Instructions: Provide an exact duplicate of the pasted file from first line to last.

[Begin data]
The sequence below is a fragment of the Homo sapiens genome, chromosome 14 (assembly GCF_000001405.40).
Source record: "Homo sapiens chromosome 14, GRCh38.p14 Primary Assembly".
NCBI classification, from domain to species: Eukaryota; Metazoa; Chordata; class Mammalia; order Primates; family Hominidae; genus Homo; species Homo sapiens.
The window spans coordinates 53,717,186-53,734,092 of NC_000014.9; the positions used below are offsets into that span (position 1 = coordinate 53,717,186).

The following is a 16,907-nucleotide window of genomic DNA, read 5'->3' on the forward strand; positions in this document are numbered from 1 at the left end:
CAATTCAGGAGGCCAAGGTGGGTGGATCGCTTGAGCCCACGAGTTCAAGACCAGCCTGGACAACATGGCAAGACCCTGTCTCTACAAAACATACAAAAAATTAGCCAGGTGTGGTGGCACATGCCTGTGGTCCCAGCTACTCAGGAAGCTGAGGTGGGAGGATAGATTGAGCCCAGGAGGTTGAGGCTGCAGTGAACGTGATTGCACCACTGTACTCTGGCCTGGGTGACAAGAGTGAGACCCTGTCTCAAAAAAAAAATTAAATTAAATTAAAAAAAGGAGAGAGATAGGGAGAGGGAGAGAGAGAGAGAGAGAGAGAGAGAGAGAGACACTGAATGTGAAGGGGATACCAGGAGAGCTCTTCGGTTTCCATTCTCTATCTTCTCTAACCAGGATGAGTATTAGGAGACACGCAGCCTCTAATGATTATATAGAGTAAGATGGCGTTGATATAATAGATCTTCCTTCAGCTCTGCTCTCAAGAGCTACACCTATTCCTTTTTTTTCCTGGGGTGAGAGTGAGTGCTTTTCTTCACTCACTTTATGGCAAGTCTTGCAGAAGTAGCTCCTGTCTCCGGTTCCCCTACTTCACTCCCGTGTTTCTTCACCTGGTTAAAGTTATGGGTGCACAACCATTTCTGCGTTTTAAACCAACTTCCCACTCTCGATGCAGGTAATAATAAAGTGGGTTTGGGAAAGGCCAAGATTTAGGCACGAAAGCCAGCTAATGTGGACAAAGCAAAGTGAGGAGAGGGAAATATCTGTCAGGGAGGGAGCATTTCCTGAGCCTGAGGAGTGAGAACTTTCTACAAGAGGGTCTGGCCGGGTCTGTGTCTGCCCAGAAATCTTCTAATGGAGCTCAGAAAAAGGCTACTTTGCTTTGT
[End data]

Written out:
The sequence below is a fragment of the Homo sapiens genome, chromosome 14 (assembly GCF_000001405.40).
Source record: "Homo sapiens chromosome 14, GRCh38.p14 Primary Assembly".
NCBI classification, from domain to species: Eukaryota; Metazoa; Chordata; class Mammalia; order Primates; family Hominidae; genus Homo; species Homo sapiens.
The window spans coordinates 53,717,186-53,734,092 of NC_000014.9; the positions used below are offsets into that span (position 1 = coordinate 53,717,186).

The following is a 16,907-nucleotide window of genomic DNA, read 5'->3' on the forward strand; positions in this document are numbered from 1 at the left end:
CAATTCAGGAGGCCAAGGTGGGTGGATCGCTTGAGCCCACGAGTTCAAGACCAGCCTGGACAACATGGCAAGACCCTGTCTCTACAAAACATACAAAAAATTAGCCAGGTGTGGTGGCACATGCCTGTGGTCCCAGCTACTCAGGAAGCTGAGGTGGGAGGATAGATTGAGCCCAGGAGGTTGAGGCTGCAGTGAACGTGATTGCACCACTGTACTCTGGCCTGGGTGACAAGAGTGAGACCCTGTCTCAAAAAAAAAATTAAATTAAATTAAAAAAAGGAGAGAGATAGGGAGAGGGAGAGAGAGAGAGAGAGAGAGAGAGAGAGAGACACTGAATGTGAAGGGGATACCAGGAGAGCTCTTCGGTTTCCATTCTCTATCTTCTCTAACCAGGATGAGTATTAGGAGACACGCAGCCTCTAATGATTATATAGAGTAAGATGGCGTTGATATAATAGATCTTCCTTCAGCTCTGCTCTCAAGAGCTACACCTATTCCTTTTTTTTCCTGGGGTGAGAGTGAGTGCTTTTCTTCACTCACTTTATGGCAAGTCTTGCAGAAGTAGCTCCTGTCTCCGGTTCCCCTACTTCACTCCCGTGTTTCTTCACCTGGTTAAAGTTATGGGTGCACAACCATTTCTGCGTTTTAAACCAACTTCCCACTCTCGATGCAGGTAATAATAAAGTGGGTTTGGGAAAGGCCAAGATTTAGGCACGAAAGCCAGCTAATGTGGACAAAGCAAAGTGAGGAGAGGGAAATATCTGTCAGGGAGGGAGCATTTCCTGAGCCTGAGGAGTGAGAACTTTCTACAAGAGGGTCTGGCCGGGTCTGTGTCTGCCCAGAAATCTTCTAATGGAGCTCAGAAAAAGGCTACTTTGCTTTGT